Using local materials, the Low-Cost Home-Building winners were able to build their own timber frame home for only $3.55 per square foot.
MOTHER’s Low-Cost Home-Building Contest: Winner III
After taking a break for our special 100th issue, we’re now ready to pick up again with reports on the five Low-Cost Home-Building Contest winners we announced in issue 98. Thus far, you’ve seen the Kennedys’ ambitious, $11.85-per-square-foot, passive solar saltbox and the Marquardts’ cozy, $5.60-per-square-foot log cabin — a pretty broad range of approaches and costs. This time, though, we’re going to show you the lowest-cost code-certified entry we received: Richard and Susan Masons $3.55-per-square-foot post and beam home, located in the central Massachusetts countryside (see the diagrams of the Masons home in the image gallery).
The largest factor in the Masons extraordinarily low per-square-foot cost is their source of construction lumber. They cut and milled much of the framing lumber, most of the timbers, and all of the flooring, paneling, and siding from pines and oaks on their own property. Other timbers were salvaged from an old barn they purchased for $300. To form the necessary posts; beams, and planks, they purchased a portable sawmill for $2,600. Including its cost in the materials raises the per-square-foot cost to only $5.36.
Working with one’s own timber requires a considerable amount of planning. Richard and Susan cut the boards for all the flooring (save the kitchen and bathroom, which are Italian ceramic tile on a plywood subfloor) two years before it was to be used, so that it would be thoroughly seasoned. Many are the horror stories told by owner-builders who’ve put down flooring before it was fully dried, only to have it warp, split, and draw away from its neighbors. Equally important is a place for proper storage during seasoning: For the Masons, it was a barn on their property. Boards were sawed there and properly “stickered” (stacked).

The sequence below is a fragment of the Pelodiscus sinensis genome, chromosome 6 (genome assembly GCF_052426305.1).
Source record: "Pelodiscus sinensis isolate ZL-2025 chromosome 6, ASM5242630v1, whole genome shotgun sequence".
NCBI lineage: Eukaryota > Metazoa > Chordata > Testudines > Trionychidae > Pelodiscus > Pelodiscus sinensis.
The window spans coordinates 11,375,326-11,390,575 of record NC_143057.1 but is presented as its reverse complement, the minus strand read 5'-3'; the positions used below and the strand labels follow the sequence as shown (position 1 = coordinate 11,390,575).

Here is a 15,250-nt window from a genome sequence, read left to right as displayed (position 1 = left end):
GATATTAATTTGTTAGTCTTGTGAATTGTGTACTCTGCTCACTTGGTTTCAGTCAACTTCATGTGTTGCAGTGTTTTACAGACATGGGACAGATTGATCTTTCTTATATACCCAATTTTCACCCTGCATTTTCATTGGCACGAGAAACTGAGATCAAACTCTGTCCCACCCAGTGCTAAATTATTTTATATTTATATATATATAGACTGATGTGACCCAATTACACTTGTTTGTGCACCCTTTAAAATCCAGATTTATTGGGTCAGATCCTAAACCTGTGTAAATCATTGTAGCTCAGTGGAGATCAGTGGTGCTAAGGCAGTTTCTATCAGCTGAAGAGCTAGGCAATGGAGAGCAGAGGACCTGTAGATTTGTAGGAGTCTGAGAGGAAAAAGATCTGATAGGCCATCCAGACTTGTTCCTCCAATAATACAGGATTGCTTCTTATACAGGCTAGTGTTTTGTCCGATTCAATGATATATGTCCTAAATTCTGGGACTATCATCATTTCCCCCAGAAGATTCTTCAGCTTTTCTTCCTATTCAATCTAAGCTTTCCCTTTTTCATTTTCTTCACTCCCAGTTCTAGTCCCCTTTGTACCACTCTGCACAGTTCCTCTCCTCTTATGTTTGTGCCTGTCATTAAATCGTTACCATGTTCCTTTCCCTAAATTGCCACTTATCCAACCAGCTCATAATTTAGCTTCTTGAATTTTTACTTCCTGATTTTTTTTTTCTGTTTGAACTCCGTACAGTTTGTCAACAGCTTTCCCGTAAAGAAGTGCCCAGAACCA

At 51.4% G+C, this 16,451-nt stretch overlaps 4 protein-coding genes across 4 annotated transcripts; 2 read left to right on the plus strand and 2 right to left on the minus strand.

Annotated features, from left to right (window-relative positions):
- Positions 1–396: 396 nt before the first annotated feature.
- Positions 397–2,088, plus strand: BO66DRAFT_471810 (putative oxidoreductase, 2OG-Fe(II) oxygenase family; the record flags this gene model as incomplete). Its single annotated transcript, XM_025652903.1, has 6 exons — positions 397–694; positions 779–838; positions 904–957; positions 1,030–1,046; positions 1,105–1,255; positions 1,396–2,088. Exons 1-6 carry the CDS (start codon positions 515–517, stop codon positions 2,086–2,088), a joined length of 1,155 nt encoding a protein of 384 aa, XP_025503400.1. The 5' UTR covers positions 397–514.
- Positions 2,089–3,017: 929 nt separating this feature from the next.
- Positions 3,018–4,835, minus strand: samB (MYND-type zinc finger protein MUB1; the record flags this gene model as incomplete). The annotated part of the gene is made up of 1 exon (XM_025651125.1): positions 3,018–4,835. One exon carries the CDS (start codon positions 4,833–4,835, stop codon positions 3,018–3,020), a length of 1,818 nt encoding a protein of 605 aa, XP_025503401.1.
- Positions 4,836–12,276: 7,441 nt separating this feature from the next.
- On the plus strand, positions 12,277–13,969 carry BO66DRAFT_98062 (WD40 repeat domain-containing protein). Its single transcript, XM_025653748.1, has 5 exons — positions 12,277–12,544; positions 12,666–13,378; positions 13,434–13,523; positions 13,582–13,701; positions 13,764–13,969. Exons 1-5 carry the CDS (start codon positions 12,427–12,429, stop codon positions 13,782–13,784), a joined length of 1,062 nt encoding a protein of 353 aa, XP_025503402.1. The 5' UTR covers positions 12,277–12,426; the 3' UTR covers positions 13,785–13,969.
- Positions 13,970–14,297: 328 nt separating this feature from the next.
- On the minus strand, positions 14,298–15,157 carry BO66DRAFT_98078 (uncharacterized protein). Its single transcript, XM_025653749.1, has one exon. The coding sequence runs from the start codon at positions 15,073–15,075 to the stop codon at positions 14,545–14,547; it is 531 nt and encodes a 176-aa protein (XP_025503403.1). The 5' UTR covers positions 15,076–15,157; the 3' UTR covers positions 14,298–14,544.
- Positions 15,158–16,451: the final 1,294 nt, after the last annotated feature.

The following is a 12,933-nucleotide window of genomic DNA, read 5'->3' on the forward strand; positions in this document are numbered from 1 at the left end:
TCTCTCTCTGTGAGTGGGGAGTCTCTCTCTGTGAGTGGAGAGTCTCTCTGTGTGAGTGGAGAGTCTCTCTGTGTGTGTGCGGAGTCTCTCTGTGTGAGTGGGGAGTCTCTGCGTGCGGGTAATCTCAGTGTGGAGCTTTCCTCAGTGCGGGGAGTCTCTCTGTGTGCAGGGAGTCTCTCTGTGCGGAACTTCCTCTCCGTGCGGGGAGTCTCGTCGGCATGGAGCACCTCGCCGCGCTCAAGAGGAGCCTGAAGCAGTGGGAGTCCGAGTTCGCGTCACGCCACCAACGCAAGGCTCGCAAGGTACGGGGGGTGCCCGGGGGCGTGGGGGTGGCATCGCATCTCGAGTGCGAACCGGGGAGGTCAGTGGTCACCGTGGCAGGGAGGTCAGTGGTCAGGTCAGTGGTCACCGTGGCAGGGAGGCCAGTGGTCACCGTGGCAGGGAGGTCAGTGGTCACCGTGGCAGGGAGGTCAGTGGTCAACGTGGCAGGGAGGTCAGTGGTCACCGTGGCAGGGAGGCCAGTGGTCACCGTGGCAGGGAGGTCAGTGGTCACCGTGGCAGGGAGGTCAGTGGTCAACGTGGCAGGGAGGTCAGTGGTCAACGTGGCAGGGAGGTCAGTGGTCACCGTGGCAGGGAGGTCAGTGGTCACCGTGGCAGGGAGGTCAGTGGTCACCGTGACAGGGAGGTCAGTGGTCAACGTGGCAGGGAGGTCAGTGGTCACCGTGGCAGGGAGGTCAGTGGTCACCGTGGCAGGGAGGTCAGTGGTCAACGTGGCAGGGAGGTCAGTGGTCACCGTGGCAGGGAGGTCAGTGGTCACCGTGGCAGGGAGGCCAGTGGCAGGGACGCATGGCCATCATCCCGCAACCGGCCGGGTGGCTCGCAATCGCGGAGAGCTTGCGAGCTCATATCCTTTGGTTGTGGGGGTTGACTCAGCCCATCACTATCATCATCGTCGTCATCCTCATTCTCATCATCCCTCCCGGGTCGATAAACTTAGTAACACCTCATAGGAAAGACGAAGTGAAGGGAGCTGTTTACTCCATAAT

Starting Off on the Right Footer
Rick set their home on a 1 foot footing on bedrock granite, following up to sill level with a standard block-and-mortar foundation. To hug the contour of the sloping lot, Rick dropped the bottom third of the house 3 feet, in order to form a split level.
The building’s frame consists of 4 bents, the timber framer’s term for a section of a post-and-beam building’s frame that’s assembled on the ground and then raised into position. In the Masons’ case, each bent is a full structural cross section along the 24 foot dimension of their home. The main posts on the bents are 8inches by 8 inches, as are the main beams forming the second-story floor. From there, parts of the second story are framed in 6 inch by 4 inch timbers.
Each bent was lifted with the aid of a tractor and, according to Susan, “a lot of luck.” From there, 6 inch by 6 inch, 6 inch by 8 inch and 8 inch by 8 inch beams (with knee braces) linked the bents together. Floor joists are 4 inch by 4 inch on 18 inch centers, and more 4 inch by 4 inch supports run between the main posts to provide nailers for paneling and siding and to support insulation and windows.